Where do you want to live?
Lesson 7 of 11
Objective: SWBAT write an opinion sentence in response to the story.
In today's lesson I will engage each student to participate in the "comparing and contrasting" the differences in where the cousins lived. I also planned for them to give their opinion on which place they liked. Common core wants the students to be able to compare, contrast, give opinions and be able to back into the text for their answers. I will be using partners and the double bubble map. I will demonstrate going back to the text to find out MORE details. If I model "going back to the text for answers", they will learn to do it. It is like a seek and find when it involves picture details. Having this kind of discussion with the students lays the foundation for upper grades when they have to look in the written text for answers.
I will begin my lesson with my students on the carpet for whole group reading block.
"Did you know that where we live is called a town or a city? A town has lots of streets, cars, people, houses and stores. The country doesn't have very many streets, cars, people, house or stores. One time I lived in the country and I had to drive an hour to get to the store. Where I lived was quiet and the air was fresh and clean. When I went into town, there was a lot of noise and it was very crowded with people."
"I found a fun book to read to you about two cousins. One cousin lived in the country. The other lived in the town. TheY went to visit each other. Let's listen to what happened when they went on their visits."
Reading the Story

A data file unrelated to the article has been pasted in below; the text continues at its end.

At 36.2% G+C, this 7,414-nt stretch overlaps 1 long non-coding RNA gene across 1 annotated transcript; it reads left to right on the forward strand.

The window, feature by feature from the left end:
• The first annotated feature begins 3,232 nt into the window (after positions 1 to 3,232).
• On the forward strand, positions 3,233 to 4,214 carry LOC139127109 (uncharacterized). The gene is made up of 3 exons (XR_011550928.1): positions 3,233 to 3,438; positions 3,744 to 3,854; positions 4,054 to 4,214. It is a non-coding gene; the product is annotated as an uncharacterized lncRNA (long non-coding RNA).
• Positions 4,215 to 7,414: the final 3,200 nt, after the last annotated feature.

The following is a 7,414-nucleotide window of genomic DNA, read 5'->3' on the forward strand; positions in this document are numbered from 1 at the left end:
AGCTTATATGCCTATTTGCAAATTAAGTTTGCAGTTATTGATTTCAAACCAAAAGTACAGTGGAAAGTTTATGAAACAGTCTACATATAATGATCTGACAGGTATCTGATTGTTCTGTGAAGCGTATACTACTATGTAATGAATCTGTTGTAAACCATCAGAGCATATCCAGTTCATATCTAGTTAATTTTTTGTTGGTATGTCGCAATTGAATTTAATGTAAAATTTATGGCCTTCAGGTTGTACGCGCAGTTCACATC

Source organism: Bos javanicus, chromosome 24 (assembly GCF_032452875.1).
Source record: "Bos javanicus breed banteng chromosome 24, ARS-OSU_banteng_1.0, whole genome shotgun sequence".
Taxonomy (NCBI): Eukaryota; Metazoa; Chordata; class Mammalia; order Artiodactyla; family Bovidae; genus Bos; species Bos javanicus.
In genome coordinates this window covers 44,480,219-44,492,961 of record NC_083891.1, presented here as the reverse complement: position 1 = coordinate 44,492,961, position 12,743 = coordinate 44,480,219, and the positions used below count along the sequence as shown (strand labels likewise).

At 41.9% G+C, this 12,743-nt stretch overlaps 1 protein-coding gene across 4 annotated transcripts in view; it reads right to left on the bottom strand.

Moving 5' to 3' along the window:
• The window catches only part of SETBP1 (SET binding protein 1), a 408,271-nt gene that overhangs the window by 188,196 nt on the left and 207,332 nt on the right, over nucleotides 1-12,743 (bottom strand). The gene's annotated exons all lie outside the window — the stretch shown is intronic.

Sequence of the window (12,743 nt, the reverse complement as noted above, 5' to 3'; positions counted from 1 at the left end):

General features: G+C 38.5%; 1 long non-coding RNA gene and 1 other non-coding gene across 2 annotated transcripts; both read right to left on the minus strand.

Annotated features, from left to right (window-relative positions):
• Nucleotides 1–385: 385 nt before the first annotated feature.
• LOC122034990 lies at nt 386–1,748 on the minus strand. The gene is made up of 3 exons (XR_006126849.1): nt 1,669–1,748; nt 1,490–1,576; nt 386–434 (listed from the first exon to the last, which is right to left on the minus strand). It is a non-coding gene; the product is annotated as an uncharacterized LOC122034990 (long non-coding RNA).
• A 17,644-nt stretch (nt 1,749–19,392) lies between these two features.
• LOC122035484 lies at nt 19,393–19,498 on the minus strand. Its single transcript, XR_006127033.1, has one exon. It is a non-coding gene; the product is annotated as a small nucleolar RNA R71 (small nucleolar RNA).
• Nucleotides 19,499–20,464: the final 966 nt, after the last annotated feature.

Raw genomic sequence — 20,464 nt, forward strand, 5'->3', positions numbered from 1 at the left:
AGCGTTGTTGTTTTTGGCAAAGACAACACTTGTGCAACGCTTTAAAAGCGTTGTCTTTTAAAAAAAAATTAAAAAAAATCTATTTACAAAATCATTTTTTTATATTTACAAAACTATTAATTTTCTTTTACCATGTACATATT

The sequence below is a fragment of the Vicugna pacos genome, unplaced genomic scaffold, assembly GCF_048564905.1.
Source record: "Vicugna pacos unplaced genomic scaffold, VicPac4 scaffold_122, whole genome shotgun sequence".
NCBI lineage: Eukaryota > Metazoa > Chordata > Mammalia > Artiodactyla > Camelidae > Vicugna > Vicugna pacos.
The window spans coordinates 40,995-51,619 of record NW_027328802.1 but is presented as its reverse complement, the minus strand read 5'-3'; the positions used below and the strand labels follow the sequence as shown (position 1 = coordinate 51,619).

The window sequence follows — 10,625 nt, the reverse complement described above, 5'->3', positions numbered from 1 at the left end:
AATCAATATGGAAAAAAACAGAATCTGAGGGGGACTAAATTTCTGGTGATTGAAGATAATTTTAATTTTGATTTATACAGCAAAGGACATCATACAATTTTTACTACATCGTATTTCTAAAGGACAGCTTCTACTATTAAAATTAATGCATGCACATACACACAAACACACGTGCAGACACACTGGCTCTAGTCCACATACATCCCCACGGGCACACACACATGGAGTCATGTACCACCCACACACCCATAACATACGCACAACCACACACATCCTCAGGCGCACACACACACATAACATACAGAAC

"The book I am going to read is called; The Town Mouse and the Country Mouse. The first mouse lives in the country. Let's look at the picture details to see what fun things are in the country. The country mouse loves to walk around gathering nuts and seeds to cook his dinners. He likes living in the quiet country in the log."
We discuss the picture details.
" His cousin comes to visit and does not like the country. He is grumpy and wants to go to his house in the town. The country mouse is excited to visit the town mouse. Do you think he will like the town? I don't know if he will."
"Here is the town where the town mouse lives. Look at the details in the pictures about the town and how the mice have to run from the people, horses and dogs. The town mouse loves his warm home in the kitchen wall. They do not have to cook. They sneak onto the table to eat what the people leave on the table. They have to run very fast and hide from people and dogs. Does the country mouse like the town? Now I don't think he does."
"At the end of the story both cousins agree that they like to live in their own homes. The country mouse doesn't like the town and the town mouse doesn't like the country. They say good bye and go to their own homes."
"I wonder where you would like to live? Let's do a double bubble map about the town and the country. This is the perfect time to work with your partners. Purple row please partner with blue row, green row partner with orange row. Turn to your partners and go, "knee to knee, eye to eye, using inside voices". Tell your partner, "Hi partner". Let's start with talking about the town. What did you see or hear about the town? Using the sentence frame, The town has ____. Ready, go."